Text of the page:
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Report from S. Rizaev to N.A.Mukhitdinov

This document was made possible with support from MacArthur Foundation

To comrade N.A.Mukhitdinov, Secretary of the Central Committee of the Communist Party of Uzbekistan.


During my recent trip with comrade A.I. Mikoyan to Pakistan, India, Afghanistan, and Burma, I was confronted with numerous examples of anti-Soviet propaganda in these countries on the part of English and American imperialists. This propaganda is conducted to a significant degree through the Muslim clergy.


As you can see in the attached note, which was sent by me to the CC CPSU, Anglo-American imperialists have used print, radio, and their agents to spread rumors that Muslims in the USSR live in a “horribly difficult situation” that communists deride national and religious feelings of Tajiks and other Muslims, and forbid them from practicing Islam.


In recent times in the journal “Islamic Review” (London) and “Middle East Journal” (USA) and a number of newspapers there have been a series of slanderous articles proving that in Uzbekistan not only the freedom of religion is being liquidated but also the Uzbek people and its national culture.  


It is necessary, in my view, to assign the Oriental Studies organizations in Tashkent to systematically inform the CC buro about all materials concerning Uzbekistan that are published in the East by our friends and our enemies. We cannot leave anti-Soviet attacks in the Anglo-American press and in the newspapers of their intelligence services in the countries of the East.


Our task, in my view, consists of juxtaposing Anglo-American provocations against our propaganda, aimed at clarifying in the countries of the East the nationalities policies of the Communist party and Soviet government, the constitutional rights of citizens and especially the freedom of religion in the USSR, the successes of the peoples of Uzbekistan and other Central Asian republics in their economic and cultural development.


To this same end we need to clearly demonstrate to international delegations the freedom of Muslims to practice their religion in our country, to show mosques, mazars, seminaries [dukhovnykh uchilisch] and religious monuments.


At the same time, studying his question has shown that our pint and radio propaganda, as well as our information activity in Pakistan, India, Afghanistan, and Burma is carried out in a very limited way and is not sufficiently energetic.


In radio programs of Uzbekistan’s Committee for Radio for countries of the foreign East questions of individual freedom and freedom of religion in the USSR are raised only rarely. There is virtually no literature on these questions.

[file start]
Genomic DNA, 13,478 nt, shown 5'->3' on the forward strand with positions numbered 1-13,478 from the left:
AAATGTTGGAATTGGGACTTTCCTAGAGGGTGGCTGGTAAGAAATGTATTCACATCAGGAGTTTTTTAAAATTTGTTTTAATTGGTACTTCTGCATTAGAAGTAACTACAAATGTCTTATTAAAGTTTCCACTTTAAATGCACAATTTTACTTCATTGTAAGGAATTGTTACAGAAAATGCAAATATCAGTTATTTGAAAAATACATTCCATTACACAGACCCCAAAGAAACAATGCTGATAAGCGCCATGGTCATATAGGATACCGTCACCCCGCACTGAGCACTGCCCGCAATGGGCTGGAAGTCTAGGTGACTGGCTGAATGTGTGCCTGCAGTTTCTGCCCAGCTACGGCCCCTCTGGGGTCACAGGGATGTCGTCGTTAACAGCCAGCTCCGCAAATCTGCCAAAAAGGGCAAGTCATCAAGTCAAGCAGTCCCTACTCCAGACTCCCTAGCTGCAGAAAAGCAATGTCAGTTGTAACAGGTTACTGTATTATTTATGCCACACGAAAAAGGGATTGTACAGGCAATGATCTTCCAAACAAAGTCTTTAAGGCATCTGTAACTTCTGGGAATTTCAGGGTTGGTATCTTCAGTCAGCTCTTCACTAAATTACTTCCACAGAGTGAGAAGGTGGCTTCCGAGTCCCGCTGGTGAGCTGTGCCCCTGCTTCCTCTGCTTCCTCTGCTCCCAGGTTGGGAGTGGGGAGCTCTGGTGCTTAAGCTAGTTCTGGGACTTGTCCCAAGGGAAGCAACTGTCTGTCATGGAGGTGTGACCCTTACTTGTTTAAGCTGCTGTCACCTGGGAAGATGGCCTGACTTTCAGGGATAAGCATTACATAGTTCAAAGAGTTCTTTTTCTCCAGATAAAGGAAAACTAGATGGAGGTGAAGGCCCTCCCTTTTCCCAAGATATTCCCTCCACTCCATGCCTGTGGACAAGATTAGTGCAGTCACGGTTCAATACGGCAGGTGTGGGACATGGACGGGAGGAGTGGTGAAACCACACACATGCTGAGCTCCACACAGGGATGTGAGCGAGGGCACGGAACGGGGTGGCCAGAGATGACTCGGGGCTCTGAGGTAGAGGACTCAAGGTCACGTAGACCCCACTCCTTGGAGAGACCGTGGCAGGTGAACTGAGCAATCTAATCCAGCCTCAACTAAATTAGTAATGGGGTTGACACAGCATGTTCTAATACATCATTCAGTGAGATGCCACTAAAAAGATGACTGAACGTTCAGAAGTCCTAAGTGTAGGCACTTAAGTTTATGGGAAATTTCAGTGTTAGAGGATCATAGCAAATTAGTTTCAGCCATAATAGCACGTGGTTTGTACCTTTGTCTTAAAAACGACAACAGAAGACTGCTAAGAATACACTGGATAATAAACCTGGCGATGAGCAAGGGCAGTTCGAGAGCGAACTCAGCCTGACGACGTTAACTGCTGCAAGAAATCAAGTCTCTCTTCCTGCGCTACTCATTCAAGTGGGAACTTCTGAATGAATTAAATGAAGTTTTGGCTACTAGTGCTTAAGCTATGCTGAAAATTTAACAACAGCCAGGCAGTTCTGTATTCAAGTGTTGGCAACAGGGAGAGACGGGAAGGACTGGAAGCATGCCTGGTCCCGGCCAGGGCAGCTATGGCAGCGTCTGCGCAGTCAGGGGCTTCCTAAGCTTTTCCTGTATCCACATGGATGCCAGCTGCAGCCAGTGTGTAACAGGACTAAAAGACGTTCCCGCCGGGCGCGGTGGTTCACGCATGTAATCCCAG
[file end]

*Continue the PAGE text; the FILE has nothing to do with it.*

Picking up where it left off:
It follows that we must organize speeches on our radio as well as in the foreign press by representatives of the Spiritual Administration of the Muslims of Central Asia and Kazakhstan aimed at debunking the false rumors and reports about the freedom of religion in Uzbekistan and other Central Asian republics.


Nothing justifies the suspension in 1948 of the journal of the Spiritual Administration for the for the Muslims of Central Asia and Kazakhstan in 1948. The necessity of such a journal is obvious. There is also no guidebook for religious sites in Uzbekistan.


Many mosques, mazars and religious monuments in Uzbekistan are in a poor state and are not being used for their intended purpose.


Thus, for example, a kerosene retailer from Tashpromtorg is housed in the left wing of the Barak-khan medresah in Tashkent, currently undergoing renovation.


A building belonging to the spiritual administration, located on the territory of the central SOBORNAIA Mosque Tilla-Shaykh is being used as a gym by school 23, and its windows look out onto the courtyard of the mosque.


In the immediate vicinity of the medresah and the central mosque, in the arc of the market in the old town, there is a loudspeaker that is turned on at prayer time and drowns out prayer.


The mosque by the Imam Kaffal Shahi mazar is being used by students of the auto-school; a red banner is placed on top of the crescent, a religious symbol, on the dome of the mosque.  




All of the aforementioned mosques and mazars not only represent valuable architectural monuments, but are also known in Muslim countries of the foreign East as “holy places.” International delegations visiting Uzbekistan, especially those from Muslim countries, show great interest in these “holy places” and try to visit them.


The facts mentioned above, as well as other similar ones lead to discontent among the clergy as well as believers, and also make a bad impression on foreign guests and cause negative responses abroad. All of this plays into the hands of Anglo-American imperialists and is used by them to spread lies about the Soviet order.


I believe that the intervention of the CC CP Uzbekistan in this affair is needed. A draft resolution is attached.


Sh. Rashidov.


[Draft resolution, approved by CC CP Uzbekistan, attached.]


Recommendations for the Soviet Union to imrpove its image among Muslims, including utilizing the physical heritage of Islamic culture within the USSR and respecting freedom of religious practice.


Document Information


S. Rizaev, 'Sharaf Rashidov: Shtrikhi k portretu,' 24-26. Obtained and translated by Artemy M. Kalinovsky.


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